8.1-5 J.J. DeLuca, B.C. Fenton, S.P. Petrie, J.T. Salvino, “Lightweight Aircraft Turbine Protection”, Paper AIAA 93-1815 of the “AIAA/SAE/ASME/ASEE 29th Joint Propulsion Conference and Exhibition”, June 28-30, 1993/Monterey, CA, Page 1-7.

8.1-6 J.T. Salvino, G.J. Mangano, R.A. DeLucia, “Rotor Burst Protection: Design Guidelines for Containment”, Proceedings AGARD-CP-248 of the AGARD Conference “Stress, Vibrations, Structural Integration and Engine Integrity”, Pages 19-1 to 19-16.

8.1-7 J Thiery, (German, translated from French) “Festigkeit von Triebwerksgehäusen bei Schaufelbrüchen” Proceedings AGARD-CP-248 of the AGARD Conference “Stress, Vibrations, Structural Integration and Engine Integrity”, Pages 7-1 to 7-10.

8.1-8 NTSB Identification: CHI851A032, microfiche number 27668

8.1-9 NTSB Identification: DCA891A066, microfiche number 39111A

8.1-10 NTSB Identification: MIA96FA013.

8.1-11 NTSB Identification: DCA96SA026.

8.1-12 NTSB Identification: MIA96SA157.

8.1-13 NTSB Identification: NYC96IA168.

8.1-14 R.W. Moormann, “Power degradation target of CT7 improvements”, periodical “Air Transport World”, 3 /88, Page 108.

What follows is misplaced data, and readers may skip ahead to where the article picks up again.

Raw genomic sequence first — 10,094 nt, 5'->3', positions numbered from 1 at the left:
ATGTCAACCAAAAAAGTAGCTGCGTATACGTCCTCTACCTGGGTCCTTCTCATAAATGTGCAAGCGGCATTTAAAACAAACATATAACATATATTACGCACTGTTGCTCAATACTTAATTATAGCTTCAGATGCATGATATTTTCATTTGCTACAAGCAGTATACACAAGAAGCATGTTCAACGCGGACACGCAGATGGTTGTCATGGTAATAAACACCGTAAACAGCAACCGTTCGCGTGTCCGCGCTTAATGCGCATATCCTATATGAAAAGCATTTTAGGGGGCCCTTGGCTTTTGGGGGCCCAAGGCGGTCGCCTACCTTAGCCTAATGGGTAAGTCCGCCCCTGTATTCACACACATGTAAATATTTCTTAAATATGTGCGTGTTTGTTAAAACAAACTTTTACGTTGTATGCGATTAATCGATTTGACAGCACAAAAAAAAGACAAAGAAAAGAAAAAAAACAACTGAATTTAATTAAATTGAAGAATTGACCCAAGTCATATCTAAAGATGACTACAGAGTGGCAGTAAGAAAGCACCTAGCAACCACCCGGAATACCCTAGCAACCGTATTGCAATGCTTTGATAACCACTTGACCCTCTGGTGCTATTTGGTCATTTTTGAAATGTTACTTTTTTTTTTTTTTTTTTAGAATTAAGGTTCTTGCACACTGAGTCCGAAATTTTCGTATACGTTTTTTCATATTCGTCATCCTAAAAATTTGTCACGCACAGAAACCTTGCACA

8.1-15 J.Ott, “Investigators Find Reconstructed Tail of DC-10 Riddled With Damage”, periodical “Aviation Week & Space Technology”, August 7, 1989, Page 22 and 23.

8.1-16 G. Lange, “Systematische Beurteilung technischer Schadensfälle”, DGM Informationsgesellschaft, Publisher, Page 177.

8.1-17 “A300 Damaged by Engine Fire”, periodical “Aviation Week & Space Technology”, March 29, 1982.

8.1-18 A.D. Lane, Development of an Advanced Fan Blade Containment System”, DOT/FAA/CT-89/20, Final Report, Oct. 1988-Apr. 1989, Page 1-25.

8.1-19 Dr. S.S. Birley, Dr. R.S. Tracey, Dr. M. Kearns, “The Effect of Microstructure on the Penetration Resistance of Titanium Laminates”, Proceedings Volume 3 of the conference “Ballistics `92 1-3 June, 1992, Stockholm-Sweden. Page 145-152.

8.1-20 “DC-10 CF6 Engine Investigation Pressed”, periodical “Aviation Week & Space Technology”, November 12, 1973, Page 28 and 29.